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Electronic Beasts can be tamed

Posted in Careers, Leadership, Mentor Minute

Electronic Beasts can be tamed

MENTOR MINUTE: ELECTRONIC BEASTS CAN BE TAMED
Feb 25, 2009

Globe and Mail, Wednesday February 25th, 2009

The Scenario: The volume of work I have to deal with every day is insane. The emails, voice-mails, blackberry pings etc. are driving me crazy. How do I create time to stay ahead of the curve and not always get mired in the tyranny of the urgent?

The Advice:

Information overload is a constant complaint these days. Here are some ideas on how to cope more effectively with the constant flood of communication.

Set Clear Priorities

When we do not have clear priorities, it is very easy to be distracted by the endless stream of short-term crises and other people’s requests. Keeping your eye on the bigger picture is critical. Set priorities for the year, the quarter, and each week, so you know where you need to spend your time.

Structure your days to match your priorities

Once the priorities are set, your day needs to match it. Block off the time you need to get your projects done. We are all very good at blocking in time for meetings with others, but when it comes time to booking off meetings with ourselves, we tend to be less rigid. Get in the habit of actually “blocking” off the time in your day, to get to the bigger projects, so others distractions don’t eat up your time.

If you’ve heard it once, you’ve heard it 1000 times. Email is the biggest time waster in the modern working world. Until you find a way to effectively manage email, it will continue to distract you and eat up valuable time. Here are some simple ideas to tame the beast:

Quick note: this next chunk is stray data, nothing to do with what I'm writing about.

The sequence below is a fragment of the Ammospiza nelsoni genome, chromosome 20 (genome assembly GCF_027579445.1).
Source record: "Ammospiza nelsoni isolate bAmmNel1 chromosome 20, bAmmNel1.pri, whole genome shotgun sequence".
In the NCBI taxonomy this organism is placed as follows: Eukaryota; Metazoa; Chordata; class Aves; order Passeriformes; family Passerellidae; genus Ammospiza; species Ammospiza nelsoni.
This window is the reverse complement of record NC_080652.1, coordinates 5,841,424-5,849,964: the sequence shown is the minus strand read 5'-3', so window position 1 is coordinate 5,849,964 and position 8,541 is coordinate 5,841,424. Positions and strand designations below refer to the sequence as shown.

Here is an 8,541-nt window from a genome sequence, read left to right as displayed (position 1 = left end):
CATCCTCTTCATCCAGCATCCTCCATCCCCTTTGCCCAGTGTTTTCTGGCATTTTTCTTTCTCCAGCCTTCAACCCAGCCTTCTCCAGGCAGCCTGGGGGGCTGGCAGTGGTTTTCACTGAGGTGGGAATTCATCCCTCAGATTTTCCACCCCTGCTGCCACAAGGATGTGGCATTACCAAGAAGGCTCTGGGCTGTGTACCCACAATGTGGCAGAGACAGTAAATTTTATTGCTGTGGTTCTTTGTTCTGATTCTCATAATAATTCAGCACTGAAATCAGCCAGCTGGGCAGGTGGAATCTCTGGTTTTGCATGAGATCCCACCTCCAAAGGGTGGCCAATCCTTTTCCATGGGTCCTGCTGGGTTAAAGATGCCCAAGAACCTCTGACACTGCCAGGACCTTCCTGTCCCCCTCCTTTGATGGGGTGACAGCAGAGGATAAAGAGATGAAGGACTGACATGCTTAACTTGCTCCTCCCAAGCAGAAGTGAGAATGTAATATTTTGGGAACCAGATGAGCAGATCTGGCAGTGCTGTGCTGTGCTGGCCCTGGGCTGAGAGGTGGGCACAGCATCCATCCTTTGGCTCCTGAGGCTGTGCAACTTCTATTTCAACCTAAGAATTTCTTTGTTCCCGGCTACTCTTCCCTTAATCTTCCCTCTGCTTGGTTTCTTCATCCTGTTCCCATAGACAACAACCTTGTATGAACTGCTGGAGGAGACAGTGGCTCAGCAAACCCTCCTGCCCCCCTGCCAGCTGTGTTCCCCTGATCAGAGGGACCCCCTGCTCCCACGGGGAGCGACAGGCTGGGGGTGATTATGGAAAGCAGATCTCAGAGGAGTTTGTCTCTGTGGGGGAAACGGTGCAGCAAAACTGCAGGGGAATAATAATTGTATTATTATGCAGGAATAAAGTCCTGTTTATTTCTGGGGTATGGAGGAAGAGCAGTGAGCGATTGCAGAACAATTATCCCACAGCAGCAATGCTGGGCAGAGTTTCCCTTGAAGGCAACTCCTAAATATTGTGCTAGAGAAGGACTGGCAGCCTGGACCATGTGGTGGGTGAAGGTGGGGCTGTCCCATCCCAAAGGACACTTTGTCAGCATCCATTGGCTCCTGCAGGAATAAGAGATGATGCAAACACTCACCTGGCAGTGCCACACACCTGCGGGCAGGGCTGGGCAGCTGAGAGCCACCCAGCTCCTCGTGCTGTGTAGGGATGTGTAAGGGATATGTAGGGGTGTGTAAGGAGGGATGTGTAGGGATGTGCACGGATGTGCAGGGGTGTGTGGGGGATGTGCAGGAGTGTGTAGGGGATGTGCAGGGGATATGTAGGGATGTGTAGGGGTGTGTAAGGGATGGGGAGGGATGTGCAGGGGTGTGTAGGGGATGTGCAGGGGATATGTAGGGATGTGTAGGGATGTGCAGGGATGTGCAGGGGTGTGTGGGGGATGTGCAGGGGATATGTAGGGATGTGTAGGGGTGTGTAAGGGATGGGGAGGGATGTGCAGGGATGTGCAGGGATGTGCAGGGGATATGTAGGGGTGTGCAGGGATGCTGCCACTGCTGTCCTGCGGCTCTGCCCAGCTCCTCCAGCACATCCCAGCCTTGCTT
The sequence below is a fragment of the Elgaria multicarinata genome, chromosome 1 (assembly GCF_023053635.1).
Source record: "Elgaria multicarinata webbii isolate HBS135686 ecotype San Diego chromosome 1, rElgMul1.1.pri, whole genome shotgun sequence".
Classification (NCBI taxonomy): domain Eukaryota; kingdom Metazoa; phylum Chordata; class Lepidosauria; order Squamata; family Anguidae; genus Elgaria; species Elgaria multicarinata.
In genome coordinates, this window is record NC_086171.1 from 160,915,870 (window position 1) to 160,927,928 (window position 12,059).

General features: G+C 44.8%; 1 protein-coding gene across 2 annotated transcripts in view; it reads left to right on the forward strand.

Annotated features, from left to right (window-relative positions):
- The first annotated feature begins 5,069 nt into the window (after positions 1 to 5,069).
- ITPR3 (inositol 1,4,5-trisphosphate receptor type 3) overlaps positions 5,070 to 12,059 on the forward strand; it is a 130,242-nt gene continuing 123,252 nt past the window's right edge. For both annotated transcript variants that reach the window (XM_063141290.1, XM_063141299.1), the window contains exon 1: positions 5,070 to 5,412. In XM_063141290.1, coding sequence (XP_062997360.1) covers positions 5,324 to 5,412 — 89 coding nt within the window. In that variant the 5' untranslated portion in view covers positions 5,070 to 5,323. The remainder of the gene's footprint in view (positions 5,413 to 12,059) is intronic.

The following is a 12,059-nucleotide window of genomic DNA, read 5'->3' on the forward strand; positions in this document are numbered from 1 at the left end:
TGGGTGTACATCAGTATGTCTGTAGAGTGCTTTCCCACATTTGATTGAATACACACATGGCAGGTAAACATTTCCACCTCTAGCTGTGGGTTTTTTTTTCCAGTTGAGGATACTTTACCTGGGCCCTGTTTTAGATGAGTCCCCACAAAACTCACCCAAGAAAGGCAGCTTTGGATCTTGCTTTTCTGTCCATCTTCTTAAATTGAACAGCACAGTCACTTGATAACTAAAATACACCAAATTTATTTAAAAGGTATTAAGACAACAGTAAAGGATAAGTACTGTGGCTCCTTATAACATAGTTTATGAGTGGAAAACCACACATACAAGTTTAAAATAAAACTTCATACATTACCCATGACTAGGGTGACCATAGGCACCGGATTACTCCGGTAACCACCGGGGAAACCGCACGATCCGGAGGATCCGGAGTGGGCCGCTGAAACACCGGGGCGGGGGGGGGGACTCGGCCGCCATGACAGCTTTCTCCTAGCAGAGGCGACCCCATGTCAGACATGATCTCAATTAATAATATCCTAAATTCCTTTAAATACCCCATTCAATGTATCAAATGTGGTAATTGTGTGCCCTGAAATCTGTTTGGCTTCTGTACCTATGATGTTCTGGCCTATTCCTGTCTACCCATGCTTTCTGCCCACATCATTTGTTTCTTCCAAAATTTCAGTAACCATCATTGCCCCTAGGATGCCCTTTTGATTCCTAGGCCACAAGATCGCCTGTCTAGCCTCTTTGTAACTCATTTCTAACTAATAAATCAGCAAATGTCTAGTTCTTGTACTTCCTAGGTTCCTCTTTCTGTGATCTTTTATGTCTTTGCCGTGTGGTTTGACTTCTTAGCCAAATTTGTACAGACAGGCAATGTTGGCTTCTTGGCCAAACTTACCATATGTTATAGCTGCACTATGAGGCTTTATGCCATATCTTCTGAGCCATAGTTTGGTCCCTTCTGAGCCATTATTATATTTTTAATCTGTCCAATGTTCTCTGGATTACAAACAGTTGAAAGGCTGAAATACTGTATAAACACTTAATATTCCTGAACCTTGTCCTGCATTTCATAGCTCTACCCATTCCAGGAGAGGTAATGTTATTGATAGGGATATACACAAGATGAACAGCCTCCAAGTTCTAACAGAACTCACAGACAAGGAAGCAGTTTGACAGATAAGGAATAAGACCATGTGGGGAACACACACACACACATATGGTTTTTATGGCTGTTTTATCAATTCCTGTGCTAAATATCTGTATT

1. Take off the audio ping, so you are not distracted every time an email arrives. (Mine just pinged moments ago and I snuck a peak to see who it was – waste of time and I lost my train of thought and had to re-read my article-in-progress).

2. Turn off the automatic send/receive function, so you only download emails when you are ready to read them.

3. Never check your email first thing in the morning. For most people, first thing in the morning is your most productive time, so set aside this time to organize your day, and tackle your burning projects first, instead of instantly becoming distracted by someone else’s.

4. Set aside one or two times per day to review emails (i.e. 12:00 and 4:00) and don’t check them at other times. Have your auto-responder communicate this and invite people to call you directly if the matter is urgent and absolutely can’t wait until the designated times.

Commit

Commitment is the key. It can be easy to set your priorities. It can be easy to block off the time for your own work. It can even be easy to decide which of the above email-management ideas you want to put into play. But it will be impossible to actually make it happen unless you commit. And the definition of commitment is this – 100%. No wiggle room. If you say you’re 80% committed, you are actually saying you are 0% committed, because commitment is all or nothing. You will be able to tame the over-load beast only when you decide to commit to a new way of working.

Katie Bennett is a leadership coach and speaker and head of Double Black Diamond Coaching. www.doubleblackdiamondcoaching.com



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